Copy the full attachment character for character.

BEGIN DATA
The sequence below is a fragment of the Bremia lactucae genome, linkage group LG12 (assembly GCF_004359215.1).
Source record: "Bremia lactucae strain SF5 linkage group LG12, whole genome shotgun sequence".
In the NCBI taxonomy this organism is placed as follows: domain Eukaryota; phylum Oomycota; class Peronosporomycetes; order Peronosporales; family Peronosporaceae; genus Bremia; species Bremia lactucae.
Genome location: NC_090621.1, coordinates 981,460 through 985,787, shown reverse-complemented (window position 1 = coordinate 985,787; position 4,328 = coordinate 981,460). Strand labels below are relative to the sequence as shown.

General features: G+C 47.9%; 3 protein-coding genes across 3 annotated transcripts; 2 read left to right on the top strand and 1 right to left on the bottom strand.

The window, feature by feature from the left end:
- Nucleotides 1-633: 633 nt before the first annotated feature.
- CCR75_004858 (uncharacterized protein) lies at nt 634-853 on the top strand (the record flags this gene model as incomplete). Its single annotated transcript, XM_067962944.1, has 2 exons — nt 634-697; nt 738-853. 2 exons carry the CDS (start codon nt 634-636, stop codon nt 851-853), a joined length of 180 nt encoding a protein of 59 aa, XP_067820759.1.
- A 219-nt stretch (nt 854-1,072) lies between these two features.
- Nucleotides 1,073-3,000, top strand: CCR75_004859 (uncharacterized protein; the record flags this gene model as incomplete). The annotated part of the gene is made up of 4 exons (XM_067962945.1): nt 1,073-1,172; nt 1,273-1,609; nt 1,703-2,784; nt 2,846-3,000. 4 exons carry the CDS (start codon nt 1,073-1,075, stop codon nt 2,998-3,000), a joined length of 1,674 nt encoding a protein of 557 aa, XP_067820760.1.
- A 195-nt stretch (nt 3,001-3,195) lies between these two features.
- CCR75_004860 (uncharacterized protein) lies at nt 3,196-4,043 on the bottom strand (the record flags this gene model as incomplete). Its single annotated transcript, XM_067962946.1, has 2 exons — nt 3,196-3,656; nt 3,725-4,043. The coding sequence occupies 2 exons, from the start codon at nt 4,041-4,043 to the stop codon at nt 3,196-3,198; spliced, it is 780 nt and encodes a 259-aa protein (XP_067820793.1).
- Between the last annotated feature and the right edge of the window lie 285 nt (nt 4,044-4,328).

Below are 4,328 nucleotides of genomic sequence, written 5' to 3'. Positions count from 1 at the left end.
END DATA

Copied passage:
The sequence below is a fragment of the Bremia lactucae genome, linkage group LG12 (assembly GCF_004359215.1).
Source record: "Bremia lactucae strain SF5 linkage group LG12, whole genome shotgun sequence".
In the NCBI taxonomy this organism is placed as follows: domain Eukaryota; phylum Oomycota; class Peronosporomycetes; order Peronosporales; family Peronosporaceae; genus Bremia; species Bremia lactucae.
Genome location: NC_090621.1, coordinates 981,460 through 985,787, shown reverse-complemented (window position 1 = coordinate 985,787; position 4,328 = coordinate 981,460). Strand labels below are relative to the sequence as shown.

General features: G+C 47.9%; 3 protein-coding genes across 3 annotated transcripts; 2 read left to right on the top strand and 1 right to left on the bottom strand.

The window, feature by feature from the left end:
- Nucleotides 1-633: 633 nt before the first annotated feature.
- CCR75_004858 (uncharacterized protein) lies at nt 634-853 on the top strand (the record flags this gene model as incomplete). Its single annotated transcript, XM_067962944.1, has 2 exons — nt 634-697; nt 738-853. 2 exons carry the CDS (start codon nt 634-636, stop codon nt 851-853), a joined length of 180 nt encoding a protein of 59 aa, XP_067820759.1.
- A 219-nt stretch (nt 854-1,072) lies between these two features.
- Nucleotides 1,073-3,000, top strand: CCR75_004859 (uncharacterized protein; the record flags this gene model as incomplete). The annotated part of the gene is made up of 4 exons (XM_067962945.1): nt 1,073-1,172; nt 1,273-1,609; nt 1,703-2,784; nt 2,846-3,000. 4 exons carry the CDS (start codon nt 1,073-1,075, stop codon nt 2,998-3,000), a joined length of 1,674 nt encoding a protein of 557 aa, XP_067820760.1.
- A 195-nt stretch (nt 3,001-3,195) lies between these two features.
- CCR75_004860 (uncharacterized protein) lies at nt 3,196-4,043 on the bottom strand (the record flags this gene model as incomplete). Its single annotated transcript, XM_067962946.1, has 2 exons — nt 3,196-3,656; nt 3,725-4,043. The coding sequence occupies 2 exons, from the start codon at nt 4,041-4,043 to the stop codon at nt 3,196-3,198; spliced, it is 780 nt and encodes a 259-aa protein (XP_067820793.1).
- Between the last annotated feature and the right edge of the window lie 285 nt (nt 4,044-4,328).

Below are 4,328 nucleotides of genomic sequence, written 5' to 3'. Positions count from 1 at the left end.